It’s chili cook-off time here in Cincinnati. I don’t compete, but the steady social media stream of January calls-for-entry always gets me itching to make a big pot of spicy goodness.
Red meat isn’t really my thing, so even though I do make a mean batch of chili, it was a once-a-year meal. At most. Followed up with a week of guilty twinges and extra time on the treadmill.
Once a year, that is, until I decided one day to sub the beef and pork in my go-to recipe with humble chicken. Because here’s the thing: the secret to really great chili isn’t in the meat.
It’s in the chili. As in, chili peppers.
Most chili recipes are beef-heavy and seasoned with liberal doses of chili powder (or powders, plural). The problem there is that if you’re using chili powder from the grocery store, you have no way of knowing how long ago those spices were ground and bottled. Ground spices begin to lose their potency immediately, and are little better than flavored dust within six months.
And so, my chili secret: chili paste made fresh from a combination of rehydrated dried chili peppers, tomato paste, plus extra spices like pimenton and cumin.
Then, early on in the cook, the chili paste is heated in the pan, along with onions and garlic, to bloom the fragrance and flavors of the peppers and spices. By the time the paste is fully blended into the tomato sauce base, the kitchen smells like the best restaurant you’d ever want to visit on a cold winter afternoon.
I keep a stock of dried peppers, mostly for grinding fresh into spice blends (like homemade chili powder). Stored dried and whole, chili peppers retain the best of their flavors for a very long time. My preferences lean toward smoky over heat, so my favorites are New Mexico, guajillo, ancho, and chipotle. At the grocery, bags of dried chili peppers are usually kept in the international/Mexican section. You can also purchase from sources like Penzeys.
A quick word about texture: mouth feel is a really important quality in chili, and chili aficionados staunchly defend their preferences. Overall chili texture is heavily influenced by the preparation of the meat: ground beef produces a different chew than does shredded or cubed, and the same applies to chicken. For the batch I photographed here, I used a rotisserie chicken that I broke down and shredded. You can also try ground chicken, or cook up boneless breasts or thighs and cut them into cubes or strips.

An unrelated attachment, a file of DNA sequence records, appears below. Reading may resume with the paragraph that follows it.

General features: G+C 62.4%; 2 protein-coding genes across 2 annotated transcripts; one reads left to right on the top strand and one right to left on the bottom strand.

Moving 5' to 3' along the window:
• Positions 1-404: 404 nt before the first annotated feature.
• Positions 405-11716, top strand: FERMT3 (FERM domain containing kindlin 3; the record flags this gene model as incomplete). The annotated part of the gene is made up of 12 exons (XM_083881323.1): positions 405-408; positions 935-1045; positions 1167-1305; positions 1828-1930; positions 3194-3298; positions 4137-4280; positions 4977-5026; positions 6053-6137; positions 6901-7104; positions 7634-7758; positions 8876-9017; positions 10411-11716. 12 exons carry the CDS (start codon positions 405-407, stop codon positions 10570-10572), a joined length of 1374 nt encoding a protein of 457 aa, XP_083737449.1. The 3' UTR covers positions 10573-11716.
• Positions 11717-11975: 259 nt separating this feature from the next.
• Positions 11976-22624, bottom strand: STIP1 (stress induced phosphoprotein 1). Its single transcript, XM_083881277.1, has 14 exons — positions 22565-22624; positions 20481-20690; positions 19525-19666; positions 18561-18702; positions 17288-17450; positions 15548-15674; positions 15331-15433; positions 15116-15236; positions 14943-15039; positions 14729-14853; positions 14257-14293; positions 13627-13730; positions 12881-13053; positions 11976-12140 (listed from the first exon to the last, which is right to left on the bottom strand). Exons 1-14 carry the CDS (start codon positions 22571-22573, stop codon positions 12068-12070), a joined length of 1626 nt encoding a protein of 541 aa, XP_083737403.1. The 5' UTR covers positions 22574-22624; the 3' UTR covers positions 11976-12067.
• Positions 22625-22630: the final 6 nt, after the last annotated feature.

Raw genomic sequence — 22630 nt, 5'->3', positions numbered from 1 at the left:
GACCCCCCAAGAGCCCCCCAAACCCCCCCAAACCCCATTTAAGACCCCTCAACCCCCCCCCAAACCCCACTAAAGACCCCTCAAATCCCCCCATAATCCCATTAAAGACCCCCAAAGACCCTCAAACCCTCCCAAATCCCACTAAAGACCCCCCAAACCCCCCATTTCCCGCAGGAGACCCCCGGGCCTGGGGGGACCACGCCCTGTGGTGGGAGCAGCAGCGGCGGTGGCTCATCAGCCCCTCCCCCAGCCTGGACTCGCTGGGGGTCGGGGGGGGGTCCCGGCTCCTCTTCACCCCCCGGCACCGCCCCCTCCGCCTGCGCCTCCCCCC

Finally, I have to mention that this chicken chili is totally healthy. Without the fat and calorie burden of beef (and/or pork), there’s not a single health-objectionable ingredient in the batch, yet it’s probably the most flavorful dish I’ve made all winter. Black beans add another hit of protein and texture, although feel free to replace them with other beans (kidney, white, etc.), or leave them out altogether.
With all the healthy goodness going on inside, you have lots of wiggle room to get creative with the toppings. I really love homemade guac, a spot of sour cream, and chopped green onions on this healthy chicken chili, but I’m also a fan of a really good shredded sharp cheddar and Fritos. (Yeah, Frito pie in a bowl. Good stuff!)
This chili could easily be made vegetarian/vegan by using meatless crumbles or more beans instead of chicken — it doesn’t matter because the key is all in the chili paste. BTW, the chili paste can be made a couple of days ahead of time (frozen, for longer) for a super easy weeknight meal.
Healthy Chicken Chili
for the chili paste
- 1 to 2 ounces whole dried chilis, 6 to 8 pods (guajillo, New Mexico, cascabel, ancho, chipotle are nice; add a chile de arbol for heat - I used 2 guajillos, 2 anchos, and 1 chipotle)
- 2 cups very hot/near boiling water
- 1 tablespoon tomato paste
- 1 1/2 teaspoons sweet paprika
- 1 teaspoon smoked paprika pimenton
- 3/4 teaspoon kosher salt
- 1/2 teaspoon ground cumin
- 1/4 teaspoon freshly ground black pepper
for the chili
- 1/2 cup diced onions
- 1 small red bell pepper diced
- 2 cloves garlic minced
- 1 can about 14 ounces diced tomatoes
- 1 can about 14 ounces tomato sauce
- 1 cup chicken stock
- 1 tablespoon BBQ sauce use your favorite
- 1 can about 15 ounces black beans, drained
- 8 ounces cooked chicken leftover or rotisserie chicken is great
prepare the chili paste
- Cut off the tops and slice open the dried chilis and remove the seeds. Place the chilis in a bowl and pour the near-boiling water over them to cover. Let soak for 20-30 minutes, until soft. Drain (reserving the soaking liquid), and transfer the chilis to a blender. Add tomato paste, both paprikas, salt, cumin, black pepper, and 1/4 cup of the reserved liquid. Blend until smooth, stopping as needed to scrape down the blender. You might also need to add a tablespoon of extra water (I recommend using fresh water - don't worry about diluting the paste; you won't) with each scraping to create a volume through which the blades can slice. Depending on the competency of your blender, you might want to push the finished paste through a wide-mesh sieve, to catch any large slivers of chili. Set the paste aside. (Makes about 1/3 cup, depending on how much liquid you added during blending).
prepare the chili
- Heat 1 tablespoon of the chicken stock in a 4 quart stock pot or dutch oven until the stock begins to sizzle. Add the onions and peppers, and saute until soft (about 5 minutes). Add the garlic, and stir briefly.
- Add the chili paste and continue stirring until the chilis become fragrant. Add the diced tomatoes, tomato sauce, chicken stock, BBQ sauce, black beans, and chicken. Increase heat and bring to a light boil, then reduce to maintain a simmer. Cook for at least 15 minutes (longer, if you have the time). Let rest 10 minutes before serving (chili will continue to thicken).
- To serve, ladle into bowls and top green onions and other garnishes as desired. Suggested toppings include sour cream, guacamole, green onions, sliced fresh jalapeños, shredded cheese, crumbled Fritos.